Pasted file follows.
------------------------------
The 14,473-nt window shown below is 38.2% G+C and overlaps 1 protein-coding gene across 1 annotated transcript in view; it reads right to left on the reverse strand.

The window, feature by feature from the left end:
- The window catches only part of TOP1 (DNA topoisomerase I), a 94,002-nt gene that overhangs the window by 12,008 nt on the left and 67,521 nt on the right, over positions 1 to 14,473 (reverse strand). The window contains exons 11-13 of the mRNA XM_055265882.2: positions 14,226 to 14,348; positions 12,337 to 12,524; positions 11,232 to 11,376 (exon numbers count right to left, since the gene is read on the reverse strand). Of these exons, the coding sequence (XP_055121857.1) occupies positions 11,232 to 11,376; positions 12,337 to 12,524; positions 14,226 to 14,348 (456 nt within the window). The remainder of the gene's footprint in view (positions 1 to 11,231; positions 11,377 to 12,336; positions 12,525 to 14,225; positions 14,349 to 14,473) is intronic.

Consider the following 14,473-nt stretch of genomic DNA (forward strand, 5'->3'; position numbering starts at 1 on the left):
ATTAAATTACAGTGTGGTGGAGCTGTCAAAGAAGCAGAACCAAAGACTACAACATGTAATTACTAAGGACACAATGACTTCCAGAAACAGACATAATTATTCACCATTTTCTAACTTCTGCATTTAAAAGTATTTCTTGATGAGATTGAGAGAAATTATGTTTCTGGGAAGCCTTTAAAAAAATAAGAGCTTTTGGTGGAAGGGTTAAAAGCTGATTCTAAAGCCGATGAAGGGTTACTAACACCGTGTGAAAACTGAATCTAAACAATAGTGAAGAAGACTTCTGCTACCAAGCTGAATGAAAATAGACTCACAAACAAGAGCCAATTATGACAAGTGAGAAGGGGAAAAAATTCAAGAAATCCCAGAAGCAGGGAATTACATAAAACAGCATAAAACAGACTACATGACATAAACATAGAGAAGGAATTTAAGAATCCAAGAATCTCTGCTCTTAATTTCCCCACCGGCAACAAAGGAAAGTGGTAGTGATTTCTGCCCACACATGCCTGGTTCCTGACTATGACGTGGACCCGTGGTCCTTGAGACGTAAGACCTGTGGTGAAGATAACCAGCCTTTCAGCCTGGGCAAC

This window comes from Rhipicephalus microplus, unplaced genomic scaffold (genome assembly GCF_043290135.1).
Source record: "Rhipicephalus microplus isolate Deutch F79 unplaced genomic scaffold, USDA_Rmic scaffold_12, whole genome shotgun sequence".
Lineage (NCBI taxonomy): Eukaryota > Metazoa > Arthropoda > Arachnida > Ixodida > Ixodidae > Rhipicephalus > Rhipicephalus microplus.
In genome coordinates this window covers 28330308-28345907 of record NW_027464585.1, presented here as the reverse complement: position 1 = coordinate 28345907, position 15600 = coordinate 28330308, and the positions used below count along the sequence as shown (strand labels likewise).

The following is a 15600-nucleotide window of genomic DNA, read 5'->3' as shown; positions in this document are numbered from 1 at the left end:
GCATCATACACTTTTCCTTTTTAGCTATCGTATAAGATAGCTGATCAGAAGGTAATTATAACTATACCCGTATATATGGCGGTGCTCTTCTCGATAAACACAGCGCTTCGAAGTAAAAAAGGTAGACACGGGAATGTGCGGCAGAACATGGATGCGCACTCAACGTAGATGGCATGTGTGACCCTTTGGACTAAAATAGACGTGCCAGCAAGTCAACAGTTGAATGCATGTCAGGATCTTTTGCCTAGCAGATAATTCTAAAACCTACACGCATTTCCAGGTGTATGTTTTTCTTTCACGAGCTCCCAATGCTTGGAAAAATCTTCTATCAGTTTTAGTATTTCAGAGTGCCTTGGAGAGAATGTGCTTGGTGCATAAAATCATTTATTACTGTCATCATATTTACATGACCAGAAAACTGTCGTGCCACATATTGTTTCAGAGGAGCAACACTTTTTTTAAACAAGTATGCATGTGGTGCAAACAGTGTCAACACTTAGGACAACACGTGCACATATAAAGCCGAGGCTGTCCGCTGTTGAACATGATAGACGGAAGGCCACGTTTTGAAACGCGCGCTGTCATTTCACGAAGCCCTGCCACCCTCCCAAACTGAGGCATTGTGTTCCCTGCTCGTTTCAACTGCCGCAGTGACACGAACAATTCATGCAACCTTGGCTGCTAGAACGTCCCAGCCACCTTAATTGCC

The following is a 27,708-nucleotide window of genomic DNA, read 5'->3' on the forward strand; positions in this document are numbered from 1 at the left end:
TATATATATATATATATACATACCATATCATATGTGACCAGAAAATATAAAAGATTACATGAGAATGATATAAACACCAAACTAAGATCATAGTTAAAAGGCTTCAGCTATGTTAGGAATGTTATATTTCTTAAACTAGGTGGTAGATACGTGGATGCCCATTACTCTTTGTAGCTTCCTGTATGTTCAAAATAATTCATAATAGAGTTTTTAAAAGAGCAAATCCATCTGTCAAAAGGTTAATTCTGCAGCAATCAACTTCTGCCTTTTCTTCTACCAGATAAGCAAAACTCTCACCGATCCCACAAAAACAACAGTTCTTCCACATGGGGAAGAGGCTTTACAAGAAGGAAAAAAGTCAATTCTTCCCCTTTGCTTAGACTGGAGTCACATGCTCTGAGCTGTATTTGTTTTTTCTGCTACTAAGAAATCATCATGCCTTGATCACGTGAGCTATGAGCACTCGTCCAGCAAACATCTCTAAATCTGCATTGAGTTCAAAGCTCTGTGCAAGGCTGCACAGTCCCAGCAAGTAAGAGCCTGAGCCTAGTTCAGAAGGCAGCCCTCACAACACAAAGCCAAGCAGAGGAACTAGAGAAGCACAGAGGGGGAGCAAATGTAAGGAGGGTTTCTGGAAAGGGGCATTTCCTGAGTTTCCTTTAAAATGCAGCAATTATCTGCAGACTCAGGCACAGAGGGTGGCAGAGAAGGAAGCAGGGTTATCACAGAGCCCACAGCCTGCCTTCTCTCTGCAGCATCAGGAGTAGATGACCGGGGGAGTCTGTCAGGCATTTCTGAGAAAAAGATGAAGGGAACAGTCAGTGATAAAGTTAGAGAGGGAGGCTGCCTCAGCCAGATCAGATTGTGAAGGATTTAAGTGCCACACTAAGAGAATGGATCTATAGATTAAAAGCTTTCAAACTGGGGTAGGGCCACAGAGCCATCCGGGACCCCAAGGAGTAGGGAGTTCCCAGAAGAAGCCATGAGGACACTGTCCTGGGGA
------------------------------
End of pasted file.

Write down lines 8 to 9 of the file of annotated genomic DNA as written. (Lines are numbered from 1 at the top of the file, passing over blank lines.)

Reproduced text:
Lineage (NCBI taxonomy): Eukaryota > Metazoa > Arthropoda > Arachnida > Ixodida > Ixodidae > Rhipicephalus > Rhipicephalus microplus.
In genome coordinates this window covers 28330308-28345907 of record NW_027464585.1, presented here as the reverse complement: position 1 = coordinate 28345907, position 15600 = coordinate 28330308, and the positions used below count along the sequence as shown (strand labels likewise).